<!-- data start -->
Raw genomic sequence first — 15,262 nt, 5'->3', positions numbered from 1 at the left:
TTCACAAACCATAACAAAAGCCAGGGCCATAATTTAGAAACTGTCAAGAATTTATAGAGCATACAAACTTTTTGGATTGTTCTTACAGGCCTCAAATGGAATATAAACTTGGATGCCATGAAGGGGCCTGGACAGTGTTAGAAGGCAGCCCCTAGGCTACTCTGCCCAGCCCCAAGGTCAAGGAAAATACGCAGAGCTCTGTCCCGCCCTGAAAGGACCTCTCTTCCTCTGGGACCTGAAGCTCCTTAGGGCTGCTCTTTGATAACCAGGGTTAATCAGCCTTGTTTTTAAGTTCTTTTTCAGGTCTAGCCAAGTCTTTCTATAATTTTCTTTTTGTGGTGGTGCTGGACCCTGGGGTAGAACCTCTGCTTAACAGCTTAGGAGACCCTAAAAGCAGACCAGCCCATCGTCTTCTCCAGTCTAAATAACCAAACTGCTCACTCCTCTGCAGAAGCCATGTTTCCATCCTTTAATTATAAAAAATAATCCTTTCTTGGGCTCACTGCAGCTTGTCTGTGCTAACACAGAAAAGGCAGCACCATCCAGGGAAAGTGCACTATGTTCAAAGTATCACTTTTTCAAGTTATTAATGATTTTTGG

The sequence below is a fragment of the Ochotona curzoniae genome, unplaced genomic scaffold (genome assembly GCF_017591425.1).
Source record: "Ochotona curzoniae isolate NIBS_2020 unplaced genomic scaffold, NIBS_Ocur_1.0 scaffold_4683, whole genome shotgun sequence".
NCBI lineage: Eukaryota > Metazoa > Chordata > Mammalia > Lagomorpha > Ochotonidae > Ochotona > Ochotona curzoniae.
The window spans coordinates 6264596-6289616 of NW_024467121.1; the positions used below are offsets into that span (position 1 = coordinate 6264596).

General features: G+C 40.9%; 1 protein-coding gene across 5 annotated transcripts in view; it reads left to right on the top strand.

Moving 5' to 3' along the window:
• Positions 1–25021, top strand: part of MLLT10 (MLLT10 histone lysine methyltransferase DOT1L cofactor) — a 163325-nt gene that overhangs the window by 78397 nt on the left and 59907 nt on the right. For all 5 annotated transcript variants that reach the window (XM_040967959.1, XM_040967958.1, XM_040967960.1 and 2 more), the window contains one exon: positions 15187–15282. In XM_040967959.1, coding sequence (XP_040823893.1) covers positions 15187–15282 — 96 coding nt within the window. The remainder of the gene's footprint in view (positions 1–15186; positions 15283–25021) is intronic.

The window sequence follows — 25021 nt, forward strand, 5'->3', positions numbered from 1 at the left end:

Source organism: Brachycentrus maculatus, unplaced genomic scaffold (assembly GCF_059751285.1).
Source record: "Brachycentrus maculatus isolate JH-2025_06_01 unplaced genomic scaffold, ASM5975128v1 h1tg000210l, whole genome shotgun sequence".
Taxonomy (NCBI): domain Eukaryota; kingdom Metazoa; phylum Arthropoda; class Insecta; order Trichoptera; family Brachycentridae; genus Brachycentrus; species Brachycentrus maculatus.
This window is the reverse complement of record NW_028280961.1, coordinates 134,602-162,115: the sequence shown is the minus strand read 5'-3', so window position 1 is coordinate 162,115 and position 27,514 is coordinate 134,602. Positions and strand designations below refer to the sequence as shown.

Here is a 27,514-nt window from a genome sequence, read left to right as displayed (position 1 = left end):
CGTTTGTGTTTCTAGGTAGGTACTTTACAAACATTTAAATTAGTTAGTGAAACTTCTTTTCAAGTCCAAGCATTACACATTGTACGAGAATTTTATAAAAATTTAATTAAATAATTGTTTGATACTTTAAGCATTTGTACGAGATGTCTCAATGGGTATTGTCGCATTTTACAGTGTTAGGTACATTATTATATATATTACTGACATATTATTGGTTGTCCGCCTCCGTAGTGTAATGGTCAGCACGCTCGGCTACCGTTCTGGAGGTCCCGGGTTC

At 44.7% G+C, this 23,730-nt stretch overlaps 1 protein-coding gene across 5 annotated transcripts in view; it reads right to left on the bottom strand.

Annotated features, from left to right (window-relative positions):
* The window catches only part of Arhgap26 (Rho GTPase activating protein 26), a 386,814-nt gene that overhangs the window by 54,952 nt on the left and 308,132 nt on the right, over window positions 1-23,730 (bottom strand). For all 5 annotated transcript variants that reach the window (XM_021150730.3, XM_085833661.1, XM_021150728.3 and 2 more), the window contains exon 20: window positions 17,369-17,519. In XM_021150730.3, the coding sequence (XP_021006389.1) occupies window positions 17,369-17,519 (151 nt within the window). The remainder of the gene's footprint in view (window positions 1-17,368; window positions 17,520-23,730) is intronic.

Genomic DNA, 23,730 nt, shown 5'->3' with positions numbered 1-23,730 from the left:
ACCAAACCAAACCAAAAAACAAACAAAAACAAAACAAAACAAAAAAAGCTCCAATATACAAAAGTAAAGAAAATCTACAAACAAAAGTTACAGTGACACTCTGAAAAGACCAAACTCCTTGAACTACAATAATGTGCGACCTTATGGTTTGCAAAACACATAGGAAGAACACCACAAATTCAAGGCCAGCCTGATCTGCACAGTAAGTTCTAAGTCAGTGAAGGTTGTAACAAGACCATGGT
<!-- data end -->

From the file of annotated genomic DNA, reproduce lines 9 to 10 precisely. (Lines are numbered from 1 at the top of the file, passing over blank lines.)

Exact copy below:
• Positions 1–25021, top strand: part of MLLT10 (MLLT10 histone lysine methyltransferase DOT1L cofactor) — a 163325-nt gene that overhangs the window by 78397 nt on the left and 59907 nt on the right. For all 5 annotated transcript variants that reach the window (XM_040967959.1, XM_040967958.1, XM_040967960.1 and 2 more), the window contains one exon: positions 15187–15282. In XM_040967959.1, coding sequence (XP_040823893.1) covers positions 15187–15282 — 96 coding nt within the window. The remainder of the gene's footprint in view (positions 1–15186; positions 15283–25021) is intronic.

The window sequence follows — 25021 nt, forward strand, 5'->3', positions numbered from 1 at the left end: